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Matter of Gantt

Supreme Court of New York, Appellate Division

June 7, 1955

Matter of Gantt

Page 213

[141 N.Y.S.2d 740] Paul Derins, New York City, of counsel (Dwight, Royall, Harris, Koegel & Caskey, New York City, attys.), for appellant.

Eben C. Gould, New York City, for respondent.

Before PECK, P. J., and COHN, BREITEL, BASTOW and RABIN, JJ.

BREITEL, Justice.

Involved in this case is the question whether a foreign executrix may, in her official capacity, be compelled to arbitrate a dispute to which her decedent was a party. It is this court's view that Special Term had no power to so direct the foreign executrix.

Petitioner, a buyer of lumber prior to his death, and respondent, the seller, entered into contracts in 1946, containing a provision for arbitration in this state of any controversies or claims arising out of the contracts. When a dispute arose, because of the buyer's failure to supply a letter of credit, the seller demanded arbitration. The buyer, as petitioner, then instituted this proceeding, applying for a stay of arbitration and a trial by jury of the issue of fact as to the making and validity of the alleged contracts. The application was granted on condition that petitioner 'shall duly pay the fees required by law'.

Rather than comply with the condition of the order, petitioner moved for a permanent restraining order on the ground that the law of North Carolina, where the alleged contracts were made,

Page 214

prevented arbitration. Following a denial of this motion, petitioner successively and unsuccessfully appealed. 272 A.D. 801, 71 N.Y.S.2d 892, affirmed 297 N.Y. 433, 79 N.E.2d 815, certiorari denied 335 U.S. 843, 69 S.Ct. 65, 93 L.Ed. 394.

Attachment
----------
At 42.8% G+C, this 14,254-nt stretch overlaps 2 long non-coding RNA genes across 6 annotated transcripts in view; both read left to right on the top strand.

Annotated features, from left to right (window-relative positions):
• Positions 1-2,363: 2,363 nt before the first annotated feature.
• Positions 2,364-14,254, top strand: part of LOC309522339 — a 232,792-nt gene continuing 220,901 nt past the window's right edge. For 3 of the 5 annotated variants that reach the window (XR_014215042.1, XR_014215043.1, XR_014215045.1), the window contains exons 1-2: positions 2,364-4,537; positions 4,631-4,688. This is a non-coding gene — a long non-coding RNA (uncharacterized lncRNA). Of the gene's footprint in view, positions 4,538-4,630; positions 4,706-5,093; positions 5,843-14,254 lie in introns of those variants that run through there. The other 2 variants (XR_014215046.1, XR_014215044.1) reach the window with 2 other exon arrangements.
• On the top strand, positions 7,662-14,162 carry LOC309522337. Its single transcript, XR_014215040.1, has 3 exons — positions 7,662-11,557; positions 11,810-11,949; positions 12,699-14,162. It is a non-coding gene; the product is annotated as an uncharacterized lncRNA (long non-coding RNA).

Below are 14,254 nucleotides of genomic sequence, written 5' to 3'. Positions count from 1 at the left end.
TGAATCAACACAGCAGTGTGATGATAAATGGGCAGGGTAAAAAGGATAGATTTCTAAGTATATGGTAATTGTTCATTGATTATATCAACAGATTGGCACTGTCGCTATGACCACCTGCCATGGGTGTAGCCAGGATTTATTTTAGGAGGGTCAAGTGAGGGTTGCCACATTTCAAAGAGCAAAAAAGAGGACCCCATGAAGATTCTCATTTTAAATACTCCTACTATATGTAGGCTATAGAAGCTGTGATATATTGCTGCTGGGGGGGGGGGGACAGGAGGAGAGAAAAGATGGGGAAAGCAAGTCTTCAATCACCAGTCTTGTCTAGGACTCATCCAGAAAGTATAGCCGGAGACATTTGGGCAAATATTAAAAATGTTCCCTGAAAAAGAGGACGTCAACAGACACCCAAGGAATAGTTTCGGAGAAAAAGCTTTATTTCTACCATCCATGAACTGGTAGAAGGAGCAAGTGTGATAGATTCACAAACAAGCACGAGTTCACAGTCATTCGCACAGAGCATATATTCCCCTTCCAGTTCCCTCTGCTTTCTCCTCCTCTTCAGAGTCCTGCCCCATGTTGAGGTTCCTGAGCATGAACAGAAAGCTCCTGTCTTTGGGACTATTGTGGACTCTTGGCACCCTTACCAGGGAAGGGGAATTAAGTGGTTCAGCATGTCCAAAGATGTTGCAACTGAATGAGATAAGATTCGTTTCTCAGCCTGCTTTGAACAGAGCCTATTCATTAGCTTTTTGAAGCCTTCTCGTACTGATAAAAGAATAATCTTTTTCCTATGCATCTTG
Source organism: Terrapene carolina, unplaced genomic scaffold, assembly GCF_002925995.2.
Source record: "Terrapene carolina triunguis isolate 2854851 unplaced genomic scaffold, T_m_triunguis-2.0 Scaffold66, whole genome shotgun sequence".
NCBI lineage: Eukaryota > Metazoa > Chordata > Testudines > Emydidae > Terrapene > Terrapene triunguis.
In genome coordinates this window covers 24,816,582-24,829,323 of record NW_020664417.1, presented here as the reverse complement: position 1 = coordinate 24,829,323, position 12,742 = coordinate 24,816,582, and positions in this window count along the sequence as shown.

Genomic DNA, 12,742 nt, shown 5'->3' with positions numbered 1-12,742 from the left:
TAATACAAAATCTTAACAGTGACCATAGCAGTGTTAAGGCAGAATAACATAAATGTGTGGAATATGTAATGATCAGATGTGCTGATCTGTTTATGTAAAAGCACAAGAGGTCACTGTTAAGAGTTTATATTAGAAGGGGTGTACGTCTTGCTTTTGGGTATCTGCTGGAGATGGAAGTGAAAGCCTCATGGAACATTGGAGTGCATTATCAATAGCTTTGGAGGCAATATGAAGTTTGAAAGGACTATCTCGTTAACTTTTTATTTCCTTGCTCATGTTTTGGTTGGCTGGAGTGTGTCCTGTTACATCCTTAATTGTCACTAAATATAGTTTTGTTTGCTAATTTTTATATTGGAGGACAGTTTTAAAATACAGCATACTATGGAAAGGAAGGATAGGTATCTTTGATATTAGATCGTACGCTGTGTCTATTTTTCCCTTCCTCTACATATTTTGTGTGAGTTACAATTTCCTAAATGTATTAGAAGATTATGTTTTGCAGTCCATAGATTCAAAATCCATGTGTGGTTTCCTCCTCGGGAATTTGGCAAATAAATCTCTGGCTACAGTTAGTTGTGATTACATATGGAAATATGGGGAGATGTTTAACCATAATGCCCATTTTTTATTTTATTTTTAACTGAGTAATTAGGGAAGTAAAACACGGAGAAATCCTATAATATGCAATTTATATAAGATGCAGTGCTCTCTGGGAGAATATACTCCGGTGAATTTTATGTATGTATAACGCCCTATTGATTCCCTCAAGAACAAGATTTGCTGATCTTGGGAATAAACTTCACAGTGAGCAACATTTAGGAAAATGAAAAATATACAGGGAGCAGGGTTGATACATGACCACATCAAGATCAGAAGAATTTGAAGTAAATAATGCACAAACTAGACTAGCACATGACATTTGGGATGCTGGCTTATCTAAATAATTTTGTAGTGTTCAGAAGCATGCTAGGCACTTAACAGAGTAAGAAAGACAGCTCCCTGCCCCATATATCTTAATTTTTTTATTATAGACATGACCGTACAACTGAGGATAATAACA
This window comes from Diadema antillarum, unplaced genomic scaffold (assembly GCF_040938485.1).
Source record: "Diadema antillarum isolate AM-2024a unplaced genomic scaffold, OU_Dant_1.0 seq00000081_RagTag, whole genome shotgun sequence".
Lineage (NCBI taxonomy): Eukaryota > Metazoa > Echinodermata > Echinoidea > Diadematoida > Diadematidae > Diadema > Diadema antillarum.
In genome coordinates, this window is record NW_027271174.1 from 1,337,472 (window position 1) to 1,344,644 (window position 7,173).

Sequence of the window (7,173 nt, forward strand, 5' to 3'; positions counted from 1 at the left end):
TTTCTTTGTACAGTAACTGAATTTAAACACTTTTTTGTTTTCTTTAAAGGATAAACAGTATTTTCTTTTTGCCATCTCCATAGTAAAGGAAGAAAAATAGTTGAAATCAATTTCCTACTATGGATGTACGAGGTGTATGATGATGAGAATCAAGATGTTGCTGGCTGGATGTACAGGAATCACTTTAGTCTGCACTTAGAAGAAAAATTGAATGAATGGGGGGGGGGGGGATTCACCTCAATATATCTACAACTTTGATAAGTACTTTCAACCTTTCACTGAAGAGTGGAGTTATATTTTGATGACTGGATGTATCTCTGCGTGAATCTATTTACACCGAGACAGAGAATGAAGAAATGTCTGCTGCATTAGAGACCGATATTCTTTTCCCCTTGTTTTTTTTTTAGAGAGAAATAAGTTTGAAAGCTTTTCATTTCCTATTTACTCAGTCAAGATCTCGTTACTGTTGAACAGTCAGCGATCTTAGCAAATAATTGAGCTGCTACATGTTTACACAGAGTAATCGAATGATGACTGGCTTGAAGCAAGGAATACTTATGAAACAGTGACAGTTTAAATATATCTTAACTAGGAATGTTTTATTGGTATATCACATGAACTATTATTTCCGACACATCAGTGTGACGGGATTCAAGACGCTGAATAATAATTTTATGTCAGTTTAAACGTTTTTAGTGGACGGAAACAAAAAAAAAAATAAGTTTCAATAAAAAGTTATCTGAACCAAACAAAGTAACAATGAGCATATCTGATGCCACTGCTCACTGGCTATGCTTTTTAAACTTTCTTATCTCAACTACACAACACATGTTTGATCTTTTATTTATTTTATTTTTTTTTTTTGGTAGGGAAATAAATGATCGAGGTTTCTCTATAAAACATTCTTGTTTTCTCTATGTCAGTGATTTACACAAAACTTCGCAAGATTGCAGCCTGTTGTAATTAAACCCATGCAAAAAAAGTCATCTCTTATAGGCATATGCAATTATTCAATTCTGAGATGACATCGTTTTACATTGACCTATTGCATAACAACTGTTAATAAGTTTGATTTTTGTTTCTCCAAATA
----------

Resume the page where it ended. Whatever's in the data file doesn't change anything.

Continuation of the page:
[141 N.Y.S.2d 741] Although certiorari was denied by the Supreme Court of the United States in October 1948, no steps were taken by petitioner or, after his death, his executrix, to comply with the court's order which conditionally stayed arbitration. In July, 1952, petitioner, a domiciliary of North Carolina, died in that state. His executrix, a resident of North Carolina, was appointed by a court of that state. No ancillary letters have been issued by any court in this state and no asset of petitioner's estate is in New York.

The issue involved in this case has arisen as a result of a motion made by the seller to (1) substitute the executrix as petitioner in this proceeding; (2) dismiss this proceeding to stay arbitration; (3) vacate the stay of arbitration heretofore issued; and (4) direct the executrix to proceed to arbitration. The executrix, appearing specially, cross-moved to set aside service. Special Term granted respondent's motion in full and denied the cross-motion.

It has long been the law in this State that a foreign personal representative may not, in his official capacity, be substituted for a nonresident party who dies during the pendency of an in personam proceeding in a court of this State. McMaster v. Gould, 240 N.Y. 379, 148 N.E. 556, 40 A.L.R. 792; Helme v. Buckelew, 229 N.Y. 363, 128 N.E. 216; Neuberger v. Hart, 266 A.D. 612, 44 N.Y.S.2d 490; 17th Annual Report of N.Y. Judicial Council [1951], p. 153 et seq. The only exception to this rele exists where the proceeding involves determination as to a res within the jurisdiction of the court. Thus, in the McMaster case, supra, where the court held that due process precludes the legislature from providing generally for the continuance of actions in personam against foreign personal representatives of deceased defendants, the court observed:

'The executor as individual and as an official is in the theory of law two persons. Even as to foreign executors, there must be a domicile or possession which gives to the res to be administered a situs in New York.' 240 N.Y. 379, at page 386, 148 N.E. 556, at page 558.

Applying these principles to the instant case, we are of the view that the foreign executrix could be given notice, as if a party, for the limited purpose of vacating the outstanding stay and dismissing the proceeding instituted by her decedent for stay of arbitration. It is so held because no liability of the estate or of the personal ...


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